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Alterations in the metabolism of very-low- and low-density lipoproteins after partial ileal-bypass surgery in the Watanabe heritable hyperlipidaemic rabbit.


ABSTRACT: The influence of interruption of bile-acid enterohepatic circulation by partial ileal bypass (PIB) surgery on serum lipids, lipoproteins and the turnover of very-low- (VLDL) and low-density (LDL) lipoproteins was investigated in Watanabe heritable hyperlipidaemic (WHHL) rabbits. Compared with controls, total serum cholesterol was 48% lower after PIB (16.88 +/- 1.57 versus 8.79 +/- 1.66 mmol/l; P less than 0.01), owing to lower levels of cholesterol in VLDL (-23%), intermediate-density lipoprotein (IDL; -39%) and LDL (-72%); serum triacylglycerols were 32% higher (3.86 +/- 1.35 versus 5.11 +/- 0.82 mmol/l). The ratio of the percentages of mass of cholesteryl esters to triacylglycerols was 71% lower in VLDL and LDL and 67% lower in IDL (P less than 0.01). Compared with controls, the secretion rate of LDL was 33% lower (31.1 +/- 7.2 versus 20.7 +/- 6.9 mg/day per kg; P less than 0.05) and the fractional catabolic rate (FCR) of LDL was 33% higher (0.46 +/- 0.06 versus 0.61 +/- 0.12 pool/day; P less than 0.02). The VLDL turnover showed that after PIB there was a higher secretion rate of VLDL apolipoprotein B (63.9 versus 167.4 mg/day per kg), a higher FCR (3.84 versus 8.61 pools/day), a higher direct uptake (38.8 versus 146.4 mg/day per kg) and a higher conversion of VLDL into LDL (4.8 versus 9.0 mg/day per kg). Some 82% of LDL originated from direct synthesis in controls, and after PIB this was 59%. In both controls and treated rabbits there was a direct LDL synthesis, which was 52% lower after PIB (26.3 versus 12.6 mg/day per kg). It is concluded that LDL-cholesterol lowering by PIB is due to an increased uptake of LDL, a decreased synthesis of LDL, and cholesterol depletion of the LDL particles; the decreased LDL synthesis is due to a decreased direct production of LDL, which exceeds the increased conversion of VLDL into LDL.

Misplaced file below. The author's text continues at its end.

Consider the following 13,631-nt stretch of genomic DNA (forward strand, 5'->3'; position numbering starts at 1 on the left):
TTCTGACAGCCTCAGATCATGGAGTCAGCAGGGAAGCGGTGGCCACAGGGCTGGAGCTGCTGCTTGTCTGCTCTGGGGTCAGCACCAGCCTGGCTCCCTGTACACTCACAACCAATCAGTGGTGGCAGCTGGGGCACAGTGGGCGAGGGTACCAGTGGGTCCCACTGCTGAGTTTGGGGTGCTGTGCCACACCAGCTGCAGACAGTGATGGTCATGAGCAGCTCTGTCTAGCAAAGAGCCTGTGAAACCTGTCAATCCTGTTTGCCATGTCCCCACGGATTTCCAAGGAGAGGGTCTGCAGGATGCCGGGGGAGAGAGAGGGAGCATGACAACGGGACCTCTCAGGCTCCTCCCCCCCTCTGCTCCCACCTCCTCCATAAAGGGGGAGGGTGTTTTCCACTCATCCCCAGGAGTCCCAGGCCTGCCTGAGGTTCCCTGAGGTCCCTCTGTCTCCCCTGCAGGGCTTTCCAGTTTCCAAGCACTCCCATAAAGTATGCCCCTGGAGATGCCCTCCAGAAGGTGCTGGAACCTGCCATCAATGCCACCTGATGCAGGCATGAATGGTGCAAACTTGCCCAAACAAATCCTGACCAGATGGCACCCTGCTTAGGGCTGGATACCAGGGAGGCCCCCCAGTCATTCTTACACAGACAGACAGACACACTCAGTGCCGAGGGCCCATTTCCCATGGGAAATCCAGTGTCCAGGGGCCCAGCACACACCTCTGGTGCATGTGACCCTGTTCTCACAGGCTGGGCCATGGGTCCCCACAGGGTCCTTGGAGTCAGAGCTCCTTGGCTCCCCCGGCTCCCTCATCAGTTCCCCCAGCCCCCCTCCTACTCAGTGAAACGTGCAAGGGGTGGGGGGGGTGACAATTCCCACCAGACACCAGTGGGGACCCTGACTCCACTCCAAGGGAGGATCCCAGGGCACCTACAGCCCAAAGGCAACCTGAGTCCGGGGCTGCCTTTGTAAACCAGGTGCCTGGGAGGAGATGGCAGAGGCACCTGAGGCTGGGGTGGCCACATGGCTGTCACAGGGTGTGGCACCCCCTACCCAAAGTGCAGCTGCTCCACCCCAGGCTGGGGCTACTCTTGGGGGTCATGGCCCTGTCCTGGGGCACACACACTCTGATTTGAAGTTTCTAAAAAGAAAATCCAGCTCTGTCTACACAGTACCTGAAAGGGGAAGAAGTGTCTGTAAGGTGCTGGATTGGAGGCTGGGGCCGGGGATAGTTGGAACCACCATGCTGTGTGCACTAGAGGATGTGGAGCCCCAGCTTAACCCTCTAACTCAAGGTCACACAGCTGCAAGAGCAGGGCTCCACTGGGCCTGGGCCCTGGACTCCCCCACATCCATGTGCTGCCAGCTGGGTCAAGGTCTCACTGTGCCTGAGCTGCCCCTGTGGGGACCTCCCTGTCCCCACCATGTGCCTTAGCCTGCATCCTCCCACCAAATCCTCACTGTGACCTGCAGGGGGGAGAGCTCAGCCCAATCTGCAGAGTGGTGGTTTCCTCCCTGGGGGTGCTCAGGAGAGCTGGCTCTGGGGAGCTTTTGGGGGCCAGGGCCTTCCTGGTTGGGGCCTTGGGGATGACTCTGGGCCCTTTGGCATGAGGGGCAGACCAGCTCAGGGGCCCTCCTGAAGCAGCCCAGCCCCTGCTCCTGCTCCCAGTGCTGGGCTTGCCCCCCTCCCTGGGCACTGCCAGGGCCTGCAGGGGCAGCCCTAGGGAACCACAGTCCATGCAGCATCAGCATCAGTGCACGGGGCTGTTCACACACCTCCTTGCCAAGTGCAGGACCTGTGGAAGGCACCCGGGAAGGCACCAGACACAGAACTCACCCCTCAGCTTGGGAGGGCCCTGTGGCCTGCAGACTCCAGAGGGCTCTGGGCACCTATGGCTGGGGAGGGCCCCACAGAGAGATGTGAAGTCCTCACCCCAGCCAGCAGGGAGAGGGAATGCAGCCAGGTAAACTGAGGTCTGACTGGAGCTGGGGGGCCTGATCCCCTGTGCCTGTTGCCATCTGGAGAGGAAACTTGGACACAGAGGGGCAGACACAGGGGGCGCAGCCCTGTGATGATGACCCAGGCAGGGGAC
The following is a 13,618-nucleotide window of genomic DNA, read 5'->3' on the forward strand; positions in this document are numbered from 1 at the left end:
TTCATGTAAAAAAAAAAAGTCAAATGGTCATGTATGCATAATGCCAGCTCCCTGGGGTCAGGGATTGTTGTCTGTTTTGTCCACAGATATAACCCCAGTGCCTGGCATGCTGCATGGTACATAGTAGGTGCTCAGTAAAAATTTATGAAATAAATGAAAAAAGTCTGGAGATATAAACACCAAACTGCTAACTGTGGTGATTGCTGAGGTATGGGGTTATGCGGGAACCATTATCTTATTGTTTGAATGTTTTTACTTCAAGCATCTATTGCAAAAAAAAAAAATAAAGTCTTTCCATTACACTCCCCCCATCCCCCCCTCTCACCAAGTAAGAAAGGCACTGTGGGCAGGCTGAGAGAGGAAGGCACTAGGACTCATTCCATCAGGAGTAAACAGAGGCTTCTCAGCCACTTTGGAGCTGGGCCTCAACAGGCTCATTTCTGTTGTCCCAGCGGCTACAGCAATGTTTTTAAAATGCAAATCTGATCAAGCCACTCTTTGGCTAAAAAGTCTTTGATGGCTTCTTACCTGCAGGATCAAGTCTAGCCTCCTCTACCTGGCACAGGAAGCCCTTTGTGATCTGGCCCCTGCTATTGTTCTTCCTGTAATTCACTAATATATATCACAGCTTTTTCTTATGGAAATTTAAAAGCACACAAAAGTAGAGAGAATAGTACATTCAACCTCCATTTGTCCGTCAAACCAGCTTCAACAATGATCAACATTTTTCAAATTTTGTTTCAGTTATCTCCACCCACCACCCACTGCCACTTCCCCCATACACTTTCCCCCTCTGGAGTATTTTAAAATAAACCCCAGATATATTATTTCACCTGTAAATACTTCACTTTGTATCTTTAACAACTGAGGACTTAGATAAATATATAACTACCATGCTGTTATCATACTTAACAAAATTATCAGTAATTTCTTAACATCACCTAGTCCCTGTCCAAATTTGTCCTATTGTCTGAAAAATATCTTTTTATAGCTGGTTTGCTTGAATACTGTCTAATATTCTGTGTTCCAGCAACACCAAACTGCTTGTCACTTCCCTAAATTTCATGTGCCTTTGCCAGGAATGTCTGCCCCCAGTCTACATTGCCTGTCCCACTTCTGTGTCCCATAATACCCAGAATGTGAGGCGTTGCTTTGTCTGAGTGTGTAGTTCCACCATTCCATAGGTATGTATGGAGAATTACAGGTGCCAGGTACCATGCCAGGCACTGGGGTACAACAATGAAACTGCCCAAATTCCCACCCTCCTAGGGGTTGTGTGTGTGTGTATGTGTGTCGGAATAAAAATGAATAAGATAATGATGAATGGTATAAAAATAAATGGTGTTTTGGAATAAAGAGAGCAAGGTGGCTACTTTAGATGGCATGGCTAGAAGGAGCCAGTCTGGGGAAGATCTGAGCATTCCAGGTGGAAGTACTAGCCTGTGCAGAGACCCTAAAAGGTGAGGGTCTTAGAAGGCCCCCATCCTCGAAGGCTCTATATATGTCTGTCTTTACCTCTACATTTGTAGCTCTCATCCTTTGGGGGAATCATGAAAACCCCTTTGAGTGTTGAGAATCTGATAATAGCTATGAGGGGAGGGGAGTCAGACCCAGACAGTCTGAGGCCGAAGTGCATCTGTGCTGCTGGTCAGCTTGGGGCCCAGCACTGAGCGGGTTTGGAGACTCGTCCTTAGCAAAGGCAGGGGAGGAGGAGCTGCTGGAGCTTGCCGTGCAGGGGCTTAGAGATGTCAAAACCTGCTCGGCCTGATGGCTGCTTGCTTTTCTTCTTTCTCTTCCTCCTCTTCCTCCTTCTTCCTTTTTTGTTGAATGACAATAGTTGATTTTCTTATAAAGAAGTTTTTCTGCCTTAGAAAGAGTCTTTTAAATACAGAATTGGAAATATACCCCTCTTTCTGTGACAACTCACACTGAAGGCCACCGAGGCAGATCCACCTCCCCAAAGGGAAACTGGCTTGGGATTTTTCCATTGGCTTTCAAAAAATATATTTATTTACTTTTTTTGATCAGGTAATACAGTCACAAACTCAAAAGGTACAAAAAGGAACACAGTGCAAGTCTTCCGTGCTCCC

SUBMITTER: Mol MJ 

PROVIDER: S-EPMC1151396 | BioStudies | 1991-01-01

SECONDARY ACCESSION(S): 10.1042/bj2780651

REPOSITORIES: biostudies

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